Yeah, OK. He’s not completely “jobless,” per se. After resigning as Apple’s CEO, Steve Jobs is taking role as Chairman of the company’s board of directors; Tim Cook is now Apple’s new CEO. His resignation has been all the talk for the past twelve hours on major news networks and economists are already trying to put in their two cents as to what will become of the world’s most valuable company. (Well, it’s now back down to the #2 spot on the stock market because of its recent hit in stocks.)
Those who play the stock market game are already starting to panic over his resignation; after all, Steve Jobs is seen as the very soul of Apple Inc. since he had retaken over the company just when it was near bankruptcy and had set it back on track to become one of the greatest financial successes in history. Apple had taken a blow to extended trading by 7%, today.
Are shareholders overreacting to Steve Job’s resignation? I would indeed think so. People are making these headlines appear as if Steve Jobs is completely retiring from the company all together, which is obviously not the case. As chairman of the board of directors, he will still be in a position to provide input into company decisions. What? Do people honestly think Tim Cook is going to be left all alone to run Apple Inc. with little insight as to where to take company next? Of course not.
Besides, Tim Cook already has a good history with the company. He joined the company only a year after Steve Jobs had reclaimed the company and has been working along side him ever since. In 2004, Steve Jobs had been diagnosed with a rare cancer and was on leave for a month; during this time, Tim Cook was temporarily in charge of Apple Inc. and its stock had seen a significant increase during this single month. Cook has always been the man for the job whenever Mr. Jobs had taken medical leave, and I don’t think this time is any different.
Apple’s most recent hit to the stock market was expected — fairly inevitable. It’s natural for consumers to respond hastily and sell stock as soon as possible without knowing what lies in store for the company. But what about the intermediate term after Steve Job’s resignation? The shock will be short-lived, and then Apple will reclaim consumer confidence in its company by continuing to perform well under Tim Cook’s supervision. Thus, I think we’re bound to see consumers start buying Apple’s stock again in a short amount of time — that’ll be the aftershock; the media attention will only get individuals to pay closer attention to where the company goes, and shareholder confidence in the company will be reinforced. (Especially since Apple already has an agenda of products scheduled for release in three years’ time.) In no time at all, Apple Inc. will be back on top of the world.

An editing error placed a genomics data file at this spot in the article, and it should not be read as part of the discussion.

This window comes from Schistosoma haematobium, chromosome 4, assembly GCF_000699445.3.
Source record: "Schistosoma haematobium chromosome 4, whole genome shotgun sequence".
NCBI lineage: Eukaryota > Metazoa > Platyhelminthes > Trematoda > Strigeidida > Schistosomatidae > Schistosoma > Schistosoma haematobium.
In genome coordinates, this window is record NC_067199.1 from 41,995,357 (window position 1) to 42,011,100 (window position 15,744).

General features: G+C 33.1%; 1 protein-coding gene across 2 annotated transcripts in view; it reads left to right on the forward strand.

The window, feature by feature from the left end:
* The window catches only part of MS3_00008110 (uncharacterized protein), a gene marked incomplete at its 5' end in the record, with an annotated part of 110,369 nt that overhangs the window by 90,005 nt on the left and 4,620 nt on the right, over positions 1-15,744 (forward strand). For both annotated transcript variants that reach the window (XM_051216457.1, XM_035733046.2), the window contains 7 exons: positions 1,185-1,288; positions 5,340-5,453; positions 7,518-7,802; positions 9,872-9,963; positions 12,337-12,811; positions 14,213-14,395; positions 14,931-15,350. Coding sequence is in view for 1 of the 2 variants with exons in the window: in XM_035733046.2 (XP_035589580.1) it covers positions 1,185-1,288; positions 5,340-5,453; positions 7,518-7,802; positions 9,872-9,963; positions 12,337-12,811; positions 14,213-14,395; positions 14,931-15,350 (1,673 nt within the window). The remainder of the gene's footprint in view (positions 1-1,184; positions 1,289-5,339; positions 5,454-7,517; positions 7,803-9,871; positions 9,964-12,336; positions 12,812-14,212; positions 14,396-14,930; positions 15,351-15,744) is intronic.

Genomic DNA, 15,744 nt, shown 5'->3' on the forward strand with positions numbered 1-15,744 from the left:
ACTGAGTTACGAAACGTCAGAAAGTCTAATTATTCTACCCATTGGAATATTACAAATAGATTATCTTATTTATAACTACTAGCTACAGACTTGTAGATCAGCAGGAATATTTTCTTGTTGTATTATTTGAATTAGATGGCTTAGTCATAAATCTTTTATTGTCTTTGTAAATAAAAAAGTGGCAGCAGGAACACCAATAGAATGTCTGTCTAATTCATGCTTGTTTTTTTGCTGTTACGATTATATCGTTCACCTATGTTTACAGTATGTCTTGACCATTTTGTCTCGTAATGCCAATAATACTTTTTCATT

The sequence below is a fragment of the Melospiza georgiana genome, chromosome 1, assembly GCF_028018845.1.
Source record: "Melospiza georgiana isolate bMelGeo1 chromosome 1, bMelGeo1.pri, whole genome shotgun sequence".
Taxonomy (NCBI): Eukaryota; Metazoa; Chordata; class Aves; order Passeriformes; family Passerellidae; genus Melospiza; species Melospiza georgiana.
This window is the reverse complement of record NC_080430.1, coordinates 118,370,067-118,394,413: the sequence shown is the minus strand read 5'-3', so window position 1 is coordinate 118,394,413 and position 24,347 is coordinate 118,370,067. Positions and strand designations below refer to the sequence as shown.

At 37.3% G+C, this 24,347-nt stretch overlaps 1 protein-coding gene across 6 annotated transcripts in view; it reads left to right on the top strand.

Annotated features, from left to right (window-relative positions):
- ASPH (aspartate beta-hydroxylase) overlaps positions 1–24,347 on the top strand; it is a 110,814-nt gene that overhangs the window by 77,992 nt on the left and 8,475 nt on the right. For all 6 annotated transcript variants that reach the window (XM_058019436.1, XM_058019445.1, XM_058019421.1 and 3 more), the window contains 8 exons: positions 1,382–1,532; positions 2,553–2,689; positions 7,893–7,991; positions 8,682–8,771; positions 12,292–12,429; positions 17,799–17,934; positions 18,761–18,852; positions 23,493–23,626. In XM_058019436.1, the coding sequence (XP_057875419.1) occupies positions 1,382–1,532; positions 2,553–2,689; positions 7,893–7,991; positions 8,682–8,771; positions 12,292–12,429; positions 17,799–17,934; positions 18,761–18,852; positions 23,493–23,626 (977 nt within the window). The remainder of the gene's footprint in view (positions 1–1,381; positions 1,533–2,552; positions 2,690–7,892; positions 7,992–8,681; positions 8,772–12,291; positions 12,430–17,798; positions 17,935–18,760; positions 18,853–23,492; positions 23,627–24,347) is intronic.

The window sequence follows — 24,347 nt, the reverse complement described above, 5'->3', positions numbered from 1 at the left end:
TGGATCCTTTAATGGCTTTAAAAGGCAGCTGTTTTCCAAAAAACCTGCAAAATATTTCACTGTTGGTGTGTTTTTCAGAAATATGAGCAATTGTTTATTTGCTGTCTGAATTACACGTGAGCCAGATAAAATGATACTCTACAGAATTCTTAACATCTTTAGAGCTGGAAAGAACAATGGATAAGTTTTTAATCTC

But what about the company’s rivals? The most notable one is South Korea’s Samsung, which saw a 1.58% increase in its Stock Price Index hours after Steve Job’s resignation. Investors (again, amidst the panic) are now looking for the potential company that will trump over Apple Inc. Samsung and Apple have been in legal battles for the past few years over product hardware, software, and supplies — particularly related to smart phone competitiveness. But this is exactly why I myself would not be selling my Apple shares & immediately thrashing it into new hands. Apple is a large company; a large company that runs on many wheels, not just one. It is also a successful company because it is innovative. The company is competitive in not just smart phones (which is pretty much ALL of Samsung…), but also in the music industry, hand-held devices, computers hardware and software, etc. The fact that Apple Inc. can bring so much to the table in terms of what they offer in products is what makes them such a highly valued company. Out of all the companies competing in the electronics industry, I doubt Apple would be the first to run out of ideas.
This news of hasty stock decisions by shareholders, however, could spark a new round of competition between the bitter rivals in electronics. Apple Inc. is, indeed, becoming the world’s monopoly for electronic devices. Would some competition between the two be a good thing for the global economy? Definitely.